Constituency | Demarcation of Constituencies


The entire country is divided into several representative areas called constituencies. A Constituency is a fixed area with a body of voters or residents with voting rights. There are separate constituencies for the assembly elections and parliamentary elections.

Demarcation of Constituencies

  • After every census which is held at a regular interval of ten years, the Parliament enacts a Delimitation Act.
  • The Delimitation Commission is then set up by the central government.
  • This Delimitation Committee then demarcates the boundaries of the parliamentary constituency according to the terms of the Delimitation Act.
  • Lok Sabha constituencies are created according to the size of its population. However, some union territories and smaller states which have a small population are not governed by the rules of seat allocation applicable to other states. This has been done to provide adequate representation to them irrespective of their small population.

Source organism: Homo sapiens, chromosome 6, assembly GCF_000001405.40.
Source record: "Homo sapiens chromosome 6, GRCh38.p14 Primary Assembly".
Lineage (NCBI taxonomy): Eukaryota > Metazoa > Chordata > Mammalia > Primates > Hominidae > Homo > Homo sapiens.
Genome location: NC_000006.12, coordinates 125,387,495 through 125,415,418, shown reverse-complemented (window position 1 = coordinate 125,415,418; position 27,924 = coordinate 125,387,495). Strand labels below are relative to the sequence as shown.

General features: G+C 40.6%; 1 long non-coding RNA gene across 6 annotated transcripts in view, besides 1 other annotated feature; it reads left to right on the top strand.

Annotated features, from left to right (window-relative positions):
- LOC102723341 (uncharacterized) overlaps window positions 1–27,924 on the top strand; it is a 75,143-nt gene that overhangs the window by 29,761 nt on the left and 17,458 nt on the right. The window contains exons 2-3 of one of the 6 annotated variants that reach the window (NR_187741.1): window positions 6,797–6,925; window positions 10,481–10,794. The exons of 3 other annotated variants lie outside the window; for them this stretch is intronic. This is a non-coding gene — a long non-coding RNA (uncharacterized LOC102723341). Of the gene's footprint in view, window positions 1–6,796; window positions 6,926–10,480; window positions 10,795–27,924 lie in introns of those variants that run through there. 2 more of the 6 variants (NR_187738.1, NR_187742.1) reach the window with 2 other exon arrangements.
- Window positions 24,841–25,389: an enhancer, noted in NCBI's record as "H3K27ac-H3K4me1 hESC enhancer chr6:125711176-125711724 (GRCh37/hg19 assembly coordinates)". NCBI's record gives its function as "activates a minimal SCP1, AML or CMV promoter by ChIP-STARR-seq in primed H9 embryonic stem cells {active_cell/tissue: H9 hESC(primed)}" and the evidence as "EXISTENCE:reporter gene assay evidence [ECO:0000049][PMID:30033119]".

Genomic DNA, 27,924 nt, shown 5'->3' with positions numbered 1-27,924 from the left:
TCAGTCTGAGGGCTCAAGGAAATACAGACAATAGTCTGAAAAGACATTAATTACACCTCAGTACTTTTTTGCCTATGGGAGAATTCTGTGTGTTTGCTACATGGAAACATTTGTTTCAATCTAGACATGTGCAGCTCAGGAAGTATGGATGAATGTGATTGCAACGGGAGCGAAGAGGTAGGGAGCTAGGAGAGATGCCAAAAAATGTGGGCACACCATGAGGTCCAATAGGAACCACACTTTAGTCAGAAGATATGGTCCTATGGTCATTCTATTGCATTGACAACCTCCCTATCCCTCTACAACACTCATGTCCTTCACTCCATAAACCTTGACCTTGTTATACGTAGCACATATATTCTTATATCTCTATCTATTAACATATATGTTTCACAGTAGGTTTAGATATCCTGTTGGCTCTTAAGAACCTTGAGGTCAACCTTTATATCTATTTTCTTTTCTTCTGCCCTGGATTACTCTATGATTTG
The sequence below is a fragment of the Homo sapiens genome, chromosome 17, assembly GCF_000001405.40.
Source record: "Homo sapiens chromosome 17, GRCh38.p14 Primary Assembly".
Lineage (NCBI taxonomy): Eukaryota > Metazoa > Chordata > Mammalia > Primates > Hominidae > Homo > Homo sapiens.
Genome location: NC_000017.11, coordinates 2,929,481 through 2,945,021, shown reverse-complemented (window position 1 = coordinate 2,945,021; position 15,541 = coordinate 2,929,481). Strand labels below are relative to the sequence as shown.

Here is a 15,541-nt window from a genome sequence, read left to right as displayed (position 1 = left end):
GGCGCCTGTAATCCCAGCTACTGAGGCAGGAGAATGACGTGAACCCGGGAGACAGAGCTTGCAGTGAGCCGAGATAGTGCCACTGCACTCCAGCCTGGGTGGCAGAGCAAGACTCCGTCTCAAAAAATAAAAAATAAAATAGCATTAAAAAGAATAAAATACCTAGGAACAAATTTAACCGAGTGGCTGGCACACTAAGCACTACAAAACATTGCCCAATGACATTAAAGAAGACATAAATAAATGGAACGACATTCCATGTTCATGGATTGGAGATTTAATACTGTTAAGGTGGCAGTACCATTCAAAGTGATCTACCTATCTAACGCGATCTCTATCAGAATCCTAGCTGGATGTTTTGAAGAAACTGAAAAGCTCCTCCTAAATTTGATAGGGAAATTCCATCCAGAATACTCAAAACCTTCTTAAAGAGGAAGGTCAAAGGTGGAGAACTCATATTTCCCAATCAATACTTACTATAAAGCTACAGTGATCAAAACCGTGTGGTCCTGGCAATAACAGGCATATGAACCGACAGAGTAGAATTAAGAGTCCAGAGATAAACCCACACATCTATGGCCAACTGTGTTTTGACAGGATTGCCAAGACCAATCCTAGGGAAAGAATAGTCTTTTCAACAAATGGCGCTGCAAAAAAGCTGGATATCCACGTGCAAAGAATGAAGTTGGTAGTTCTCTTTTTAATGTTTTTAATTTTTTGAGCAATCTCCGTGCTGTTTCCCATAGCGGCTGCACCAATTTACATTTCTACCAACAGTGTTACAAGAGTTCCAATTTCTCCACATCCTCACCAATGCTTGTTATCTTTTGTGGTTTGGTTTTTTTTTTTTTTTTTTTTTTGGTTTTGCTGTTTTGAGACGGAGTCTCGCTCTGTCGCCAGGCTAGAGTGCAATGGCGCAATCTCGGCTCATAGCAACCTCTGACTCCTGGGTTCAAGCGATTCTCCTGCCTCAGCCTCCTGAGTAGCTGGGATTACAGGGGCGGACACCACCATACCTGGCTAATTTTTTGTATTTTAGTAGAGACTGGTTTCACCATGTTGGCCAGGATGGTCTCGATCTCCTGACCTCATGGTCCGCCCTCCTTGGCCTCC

• Also Read Why do we Need Elections?

Types of Constituencies

Single-Member Constituency: When a constituency is entitled to only one member, it is known as a single-member constituency. It is a simple and convenient method in which only one member from each constituency is elected. Examples: India, England

Multi-Member Constituency: When more than one member is elected from one constituency, it is known as a multi-member constituency. In this system, several groups become the part of legislature which may hamper the work of the government. Examples: Germany, Italy, France

Reserved Constituencies: Many constituencies are reserved for the members of the Scheduled Castes and Scheduled Tribes.

Election of the President and Vice President of India

The President and Vice President of India are elected indirectly. The President is elected indirectly by the members of the Electoral College which consists of the elected members of the Parliament and the state legislative assemblies including Delhi and the Union Territory of Puducherry. The Vice President is elected by the members of both houses of Parliament. State legislatures do not participate in the elections of the Vice President.

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Constitution – Directive Principles of State Policy

Directive principles are guidelines to be followed by the government in the governance of the country. They are included in Part IV of the Constitution under Articles 36–51. These principles include ideas, deep human thought, belief, and knowledge. Read more

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